I watched it the other day and I thought it was fab.

 

It was a bit more fab than the previous weeks episode.

 

Is that right that next week we have a mix of horror and joy? The horror of that fellow being pulled along his attic floor by a mass of locos and the joy of Pete Goss's Copper Wort layout?

 

The horror! The horror!

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5 minutes ago, railroadbill said:

When Matchbox first made plastic kits, the moulding quality was good, think that was what they advertised, and the parts were  detailed and fitted well together. Perhaps because Matchbox had a long experience of diecast production.  Remember making a couple of  vintage car kits (Bugatti and Aston Martin?)  that were excellent.  Best Matchbox kit ever, the Flower class Corvette!

 

Agreed.  I've recently done an Armstrong Whitworth Siskin and Churchill AVRE bridgelayer.  The latter was particularly well moulded and went together quite well for a small and complicated kit.

 

"Current Airfix seems very well engineered, lots of detail, fits together well, quality decals.  That Vampire looked good. Oh dear... "

Quite - the new ones are good.  I finished a late mark Spitfire last year - really nice model.  I now have a Mustang, PRU Spit, Typhoon and a Wildcat (amongst other kits!) calling for attention.  No wonder progress on the railway is slow! :rolleyes:

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3 hours ago, Georgeconna said:

The Lightnings used to practice intercept with the Vulcans, There is a article in aeroplane monthly recently on this very thing.

 

Presumably the Vulcan in the box art is cruising at about 60,000ft.....

 

14 hours ago, Lambton58 said:

Ahhh, Matchbox kits.   I really liked them as a kid.  Not all were perfect by any stretch of the imagination but they took on some very interesting prototypes and many were as good if not better than the contemporary Airfix offerings.  I particularly liked the 1:76 military models and still buy / build them if I seem them or the re-released Revell boxed versions. 

They were very good. So good that I built their Wellington twice. And as you say, they did a really wide range of models. 

 

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I like the series and I like Simon Kohler, but I do bristle a bit each time he talks about the models being "for keeps". I wonder if there's a disconnect between his impressions of Hornby customer service and what the punter actually experiences. I got nowhere when I tried to get my West Countries repaired because of split gears (ie Hornby manufacturing/QC issues) and was basically left to myself to source parts and a third-party repairer. This was for models that were only about ten years old, even though the WC/BoB had been in the catalogue on and off all the while. It's been down to a third party supplier to make replacement motor mount castings for the T9, too, which again isn't what I'd call an old model. Hornby provide an excellent product at time of purchase, but I'd like to see them up their game in terms of providing a reliable repair service and a decent inventory of parts. I know such things have a cost but I think if you're going to tout your models as being lifetime investments, which is how I interpret SK's "for keeps", then you've got to put your money where your mouth is.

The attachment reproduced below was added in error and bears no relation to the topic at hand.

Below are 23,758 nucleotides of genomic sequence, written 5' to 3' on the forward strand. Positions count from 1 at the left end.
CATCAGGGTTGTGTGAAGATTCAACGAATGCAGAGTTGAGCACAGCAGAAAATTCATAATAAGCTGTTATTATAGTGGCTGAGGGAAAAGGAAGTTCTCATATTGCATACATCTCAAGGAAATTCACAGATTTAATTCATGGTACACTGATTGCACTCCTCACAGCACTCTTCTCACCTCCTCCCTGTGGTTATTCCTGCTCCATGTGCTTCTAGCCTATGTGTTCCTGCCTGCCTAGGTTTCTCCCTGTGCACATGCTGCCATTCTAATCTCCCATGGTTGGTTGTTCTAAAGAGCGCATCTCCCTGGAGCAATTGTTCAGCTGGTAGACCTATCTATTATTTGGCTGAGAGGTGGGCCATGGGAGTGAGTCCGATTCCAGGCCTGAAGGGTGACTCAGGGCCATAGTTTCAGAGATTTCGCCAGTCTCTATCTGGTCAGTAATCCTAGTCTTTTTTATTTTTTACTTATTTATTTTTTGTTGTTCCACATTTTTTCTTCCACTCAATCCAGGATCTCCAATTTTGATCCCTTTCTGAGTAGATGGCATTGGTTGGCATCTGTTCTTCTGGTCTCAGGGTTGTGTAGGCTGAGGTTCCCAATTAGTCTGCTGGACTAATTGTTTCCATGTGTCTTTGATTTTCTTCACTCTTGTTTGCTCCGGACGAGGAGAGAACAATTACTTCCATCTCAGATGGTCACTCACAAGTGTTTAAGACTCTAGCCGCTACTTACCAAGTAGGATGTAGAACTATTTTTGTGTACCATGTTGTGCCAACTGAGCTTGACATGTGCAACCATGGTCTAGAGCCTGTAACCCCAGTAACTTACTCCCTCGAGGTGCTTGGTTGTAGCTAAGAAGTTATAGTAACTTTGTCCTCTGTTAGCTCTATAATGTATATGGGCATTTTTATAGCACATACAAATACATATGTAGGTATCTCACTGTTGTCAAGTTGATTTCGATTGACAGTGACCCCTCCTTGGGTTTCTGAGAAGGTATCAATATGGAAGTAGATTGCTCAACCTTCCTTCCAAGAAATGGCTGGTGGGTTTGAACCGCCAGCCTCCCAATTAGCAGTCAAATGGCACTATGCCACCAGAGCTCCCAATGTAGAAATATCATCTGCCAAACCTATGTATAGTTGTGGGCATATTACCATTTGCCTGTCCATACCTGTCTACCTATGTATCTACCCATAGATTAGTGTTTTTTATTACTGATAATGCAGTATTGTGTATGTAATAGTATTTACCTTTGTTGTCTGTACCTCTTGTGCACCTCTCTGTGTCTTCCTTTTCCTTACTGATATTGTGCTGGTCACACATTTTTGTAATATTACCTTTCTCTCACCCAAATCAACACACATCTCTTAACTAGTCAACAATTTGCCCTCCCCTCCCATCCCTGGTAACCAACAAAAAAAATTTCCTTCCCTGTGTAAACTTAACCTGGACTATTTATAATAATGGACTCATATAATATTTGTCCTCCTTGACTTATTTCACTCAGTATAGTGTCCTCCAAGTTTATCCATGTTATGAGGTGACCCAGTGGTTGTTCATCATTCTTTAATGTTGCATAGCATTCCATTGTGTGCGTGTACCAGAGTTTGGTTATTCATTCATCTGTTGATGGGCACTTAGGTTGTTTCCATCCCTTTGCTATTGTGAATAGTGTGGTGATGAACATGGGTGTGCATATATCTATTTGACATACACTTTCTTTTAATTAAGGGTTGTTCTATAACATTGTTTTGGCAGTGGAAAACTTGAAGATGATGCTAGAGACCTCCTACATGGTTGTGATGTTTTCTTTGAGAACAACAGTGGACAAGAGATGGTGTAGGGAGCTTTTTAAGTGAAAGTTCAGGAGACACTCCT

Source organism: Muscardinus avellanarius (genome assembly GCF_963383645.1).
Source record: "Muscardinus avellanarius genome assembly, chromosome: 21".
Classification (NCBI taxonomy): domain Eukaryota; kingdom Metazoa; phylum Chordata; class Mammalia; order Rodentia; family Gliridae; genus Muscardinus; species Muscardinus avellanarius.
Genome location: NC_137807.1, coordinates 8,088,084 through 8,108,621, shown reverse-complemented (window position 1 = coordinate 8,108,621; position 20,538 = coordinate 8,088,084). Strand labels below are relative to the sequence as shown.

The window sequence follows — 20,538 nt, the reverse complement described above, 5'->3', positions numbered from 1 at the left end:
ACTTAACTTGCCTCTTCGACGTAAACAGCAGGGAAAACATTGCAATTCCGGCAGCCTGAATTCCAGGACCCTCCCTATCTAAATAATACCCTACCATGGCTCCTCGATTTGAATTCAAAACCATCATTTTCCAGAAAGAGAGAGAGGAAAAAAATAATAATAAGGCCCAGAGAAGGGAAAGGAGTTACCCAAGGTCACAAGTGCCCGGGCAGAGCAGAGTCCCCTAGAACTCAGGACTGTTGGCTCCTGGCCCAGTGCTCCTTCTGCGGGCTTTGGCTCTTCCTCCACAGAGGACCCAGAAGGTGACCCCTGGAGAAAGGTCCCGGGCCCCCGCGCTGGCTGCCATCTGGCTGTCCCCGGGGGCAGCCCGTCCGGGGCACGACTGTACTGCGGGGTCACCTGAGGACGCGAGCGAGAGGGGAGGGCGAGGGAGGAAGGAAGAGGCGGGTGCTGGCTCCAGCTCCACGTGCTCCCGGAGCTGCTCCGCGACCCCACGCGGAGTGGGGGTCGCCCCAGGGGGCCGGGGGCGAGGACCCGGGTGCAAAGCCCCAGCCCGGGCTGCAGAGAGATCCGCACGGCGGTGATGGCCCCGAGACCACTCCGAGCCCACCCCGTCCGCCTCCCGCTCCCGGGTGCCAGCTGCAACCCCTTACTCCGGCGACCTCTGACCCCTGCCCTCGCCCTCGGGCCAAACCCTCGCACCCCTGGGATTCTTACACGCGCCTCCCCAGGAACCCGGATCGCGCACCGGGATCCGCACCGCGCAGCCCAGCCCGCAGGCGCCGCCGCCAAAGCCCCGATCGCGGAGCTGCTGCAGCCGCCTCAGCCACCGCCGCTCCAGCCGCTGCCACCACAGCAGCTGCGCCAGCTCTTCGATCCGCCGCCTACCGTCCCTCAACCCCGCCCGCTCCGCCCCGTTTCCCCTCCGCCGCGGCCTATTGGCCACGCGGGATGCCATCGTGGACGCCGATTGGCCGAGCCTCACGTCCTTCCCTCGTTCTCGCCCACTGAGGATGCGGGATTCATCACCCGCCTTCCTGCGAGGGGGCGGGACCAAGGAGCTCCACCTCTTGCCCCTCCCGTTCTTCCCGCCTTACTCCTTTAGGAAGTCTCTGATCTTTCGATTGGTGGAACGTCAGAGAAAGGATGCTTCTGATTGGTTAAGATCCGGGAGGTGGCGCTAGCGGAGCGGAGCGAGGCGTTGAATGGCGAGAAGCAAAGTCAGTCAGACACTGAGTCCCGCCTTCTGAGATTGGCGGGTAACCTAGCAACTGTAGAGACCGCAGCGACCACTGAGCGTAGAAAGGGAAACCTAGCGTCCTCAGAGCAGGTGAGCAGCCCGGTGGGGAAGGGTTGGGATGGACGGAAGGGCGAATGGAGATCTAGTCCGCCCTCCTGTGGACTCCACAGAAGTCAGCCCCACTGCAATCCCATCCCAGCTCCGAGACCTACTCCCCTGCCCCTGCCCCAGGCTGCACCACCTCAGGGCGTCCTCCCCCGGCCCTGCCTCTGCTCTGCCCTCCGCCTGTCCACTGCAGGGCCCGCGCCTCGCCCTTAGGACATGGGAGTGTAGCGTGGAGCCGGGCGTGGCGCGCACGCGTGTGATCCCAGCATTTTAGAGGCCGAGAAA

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1 hour ago, pete_mcfarlane said:

 

Presumably the Vulcan in the box art is cruising at about 60,000ft.....

 

 

Photographed from a Canberra (according to RAF Luton... :D)

 

Quote

They were very good. So good that I built their Wellington twice. And as you say, they did a really wide range of models. 

The Siskin was a repeat of one I did in my teens.  Lovely little kit.

 

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1 hour ago, Barry Ten said:

I like the series and I like Simon Kohler, but I do bristle a bit each time he talks about the models being "for keeps". I wonder if there's a disconnect between his impressions of Hornby customer service and what the punter actually experiences. I got nowhere when I tried to get my West Countries repaired because of split gears (ie Hornby manufacturing/QC issues) and was basically left to myself to source parts and a third-party repairer. This was for models that were only about ten years old, even though the WC/BoB had been in the catalogue on and off all the while. It's been down to a third party supplier to make replacement motor mount castings for the T9, too, which again isn't what I'd call an old model. Hornby provide an excellent product at time of purchase, but I'd like to see them up their game in terms of providing a reliable repair service and a decent inventory of parts. I know such things have a cost but I think if you're going to tout your models as being lifetime investments, which is how I interpret SK's "for keeps", then you've got to put your money where your mouth is.

 

Hornby have the replacement motor mount castings for the T9. They have had for some time, and will send them out if asked. 

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1 hour ago, Barry Ten said:

 I got nowhere when I tried to get my West Countries repaired because of split gears (ie Hornby manufacturing/QC issues) and was basically left to myself to source parts and a third-party repairer. 

 

I've done quite well sorting out folks' Rebuilt W/C's ;) Just don't buy the wheelsets from Hornby, they are all faulty, well were last time I bought some .....